Now let's be fair, this isn’t what Greenpeace actually says: if you listen to John Sauven giving an interview for instance, he will give you a reasonably good picture of the real situation – just as will, for instance one of the FOE reports like “Reckless Gamblers: how politicians’ inaction is ramping up the risk of dangerous climate change” (December 2010). The trouble is that such an interview or such a report is, in a sense, the ‘small print’ of their campaigning. I’m making a distinction between what they actually say and what the main thrust of their campaigning actually conveys to the public in practice.
Let me give another example of what I think is the active relaying of a false message. I listened to Paul Steedman the FOE energy campaigner at a workshop at the Green Party Conference. He gave quite a good account of the positive developments around renewable energy and how George Osborne and the Tory administration are effectively sabotaging these. The problem was the way he framed his presentation: he said that as an environmental campaigner we would expect him to be bringing a doom-laden message but actually his message was going to be positive (how nice!). The net impression that he conveyed was that if we could only stop Osborne and the Tories sabotaging the positive developments around renewable energy and get the government to heed the advice of the Committee on Climate Change so that the achievement of the targets in the Climate Act was ensured then all would be OK. I went up to him afterwards and asked him whether even if we won all the battles that he had talked about, it would really make that much difference, whether the targets in the Climate Act could now be regarded as sufficient or anywhere near, whether he supported the advice of the Committee on Climate Change or the Tyndall Centre (they are not the same!) and finally whether he and FOE supported Green Party policy in its prescription for 90% emissions cuts by 2030 - something far more ambitious than anything he had mentioned? Under this kind of pressure he began to give a much fuller and more satisfactory account of how he and FOE saw the overall situation and what we really need to do (FOE’s own report “Reckless Gamblers..” as well as the Tyndall Centre imply the Climate Act targets are quite inadequate…) but he had not given any hint of this in his actual presentation which in that sense had been entirely misleading. It is completely disingenuous to claim to be ‘positive’ or ‘optimistic’ when the positive developments that you then refer to, to justify this claim, are not in fact measured up against the scale of the problem we actually face…… this kind of ‘positivity’ risks becoming just another way of burying your head in the sand.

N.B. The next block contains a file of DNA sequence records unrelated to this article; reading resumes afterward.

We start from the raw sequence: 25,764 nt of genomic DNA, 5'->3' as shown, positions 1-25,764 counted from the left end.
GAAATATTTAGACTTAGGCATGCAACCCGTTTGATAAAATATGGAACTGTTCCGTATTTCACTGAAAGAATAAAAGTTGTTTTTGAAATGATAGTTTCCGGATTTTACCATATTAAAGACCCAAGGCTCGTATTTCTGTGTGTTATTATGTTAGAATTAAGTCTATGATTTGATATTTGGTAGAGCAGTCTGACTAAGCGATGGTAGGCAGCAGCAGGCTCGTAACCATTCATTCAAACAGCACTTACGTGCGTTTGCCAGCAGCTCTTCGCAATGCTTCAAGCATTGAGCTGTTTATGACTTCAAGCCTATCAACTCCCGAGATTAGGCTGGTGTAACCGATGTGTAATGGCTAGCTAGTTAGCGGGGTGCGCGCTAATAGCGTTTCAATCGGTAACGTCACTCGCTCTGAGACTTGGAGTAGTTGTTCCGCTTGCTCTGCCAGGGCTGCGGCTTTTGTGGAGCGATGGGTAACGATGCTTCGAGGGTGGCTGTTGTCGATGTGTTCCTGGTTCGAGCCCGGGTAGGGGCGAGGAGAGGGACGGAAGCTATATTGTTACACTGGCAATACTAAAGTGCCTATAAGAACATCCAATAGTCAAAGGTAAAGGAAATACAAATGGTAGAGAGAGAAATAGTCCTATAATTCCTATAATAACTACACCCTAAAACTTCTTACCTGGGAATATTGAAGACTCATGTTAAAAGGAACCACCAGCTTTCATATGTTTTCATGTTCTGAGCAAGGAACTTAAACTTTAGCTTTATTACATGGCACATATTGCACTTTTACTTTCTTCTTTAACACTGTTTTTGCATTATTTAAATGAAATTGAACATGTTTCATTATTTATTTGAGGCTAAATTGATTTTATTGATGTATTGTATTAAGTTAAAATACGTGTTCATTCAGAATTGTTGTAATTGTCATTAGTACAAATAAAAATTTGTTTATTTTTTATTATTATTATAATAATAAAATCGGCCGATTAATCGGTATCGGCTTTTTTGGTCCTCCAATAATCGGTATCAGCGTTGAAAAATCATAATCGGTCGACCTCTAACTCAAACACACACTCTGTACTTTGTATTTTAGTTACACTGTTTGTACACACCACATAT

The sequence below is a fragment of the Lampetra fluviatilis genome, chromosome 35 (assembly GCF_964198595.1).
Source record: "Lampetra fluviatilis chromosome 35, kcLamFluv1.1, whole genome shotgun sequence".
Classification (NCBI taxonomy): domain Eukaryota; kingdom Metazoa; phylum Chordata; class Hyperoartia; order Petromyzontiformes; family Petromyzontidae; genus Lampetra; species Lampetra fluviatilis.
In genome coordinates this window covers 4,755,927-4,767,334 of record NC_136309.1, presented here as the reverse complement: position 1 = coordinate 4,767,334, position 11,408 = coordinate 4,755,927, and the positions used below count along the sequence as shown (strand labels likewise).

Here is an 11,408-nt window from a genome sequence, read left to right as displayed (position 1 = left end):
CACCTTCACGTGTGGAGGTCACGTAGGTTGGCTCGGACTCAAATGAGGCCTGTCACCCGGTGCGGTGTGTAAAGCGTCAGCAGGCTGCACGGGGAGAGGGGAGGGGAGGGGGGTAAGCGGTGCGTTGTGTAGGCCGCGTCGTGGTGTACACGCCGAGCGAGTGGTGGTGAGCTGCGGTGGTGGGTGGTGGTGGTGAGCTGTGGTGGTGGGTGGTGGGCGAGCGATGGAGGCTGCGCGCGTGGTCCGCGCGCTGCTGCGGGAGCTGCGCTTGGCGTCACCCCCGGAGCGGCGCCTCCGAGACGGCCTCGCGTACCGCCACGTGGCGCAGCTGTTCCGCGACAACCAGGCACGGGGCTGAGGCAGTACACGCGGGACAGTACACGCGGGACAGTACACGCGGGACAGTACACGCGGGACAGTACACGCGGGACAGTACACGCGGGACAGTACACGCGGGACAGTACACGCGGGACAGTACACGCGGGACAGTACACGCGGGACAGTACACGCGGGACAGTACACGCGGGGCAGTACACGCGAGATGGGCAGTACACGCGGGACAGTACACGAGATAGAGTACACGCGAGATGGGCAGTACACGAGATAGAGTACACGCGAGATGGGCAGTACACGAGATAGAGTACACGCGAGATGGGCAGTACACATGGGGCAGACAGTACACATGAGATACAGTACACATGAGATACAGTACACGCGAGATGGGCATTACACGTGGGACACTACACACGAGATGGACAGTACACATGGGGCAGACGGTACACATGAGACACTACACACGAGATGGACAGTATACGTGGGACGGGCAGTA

In my view it's all too typical of NGOs. It has to do with the fact that they tend to focus on what they can practically achieve within the context of contemporary politics. This seems pragmatic and understandable enough. But the problem is that the gap between the politics and the science (or physical reality) is so huge. Yet it's where the political battles are currently being fought that tends to define for most people the totality of what we need to achieve, and so the scale of the crisis we face. As a result people get the completely false impression that the scale of the crisis much smaller than it really is.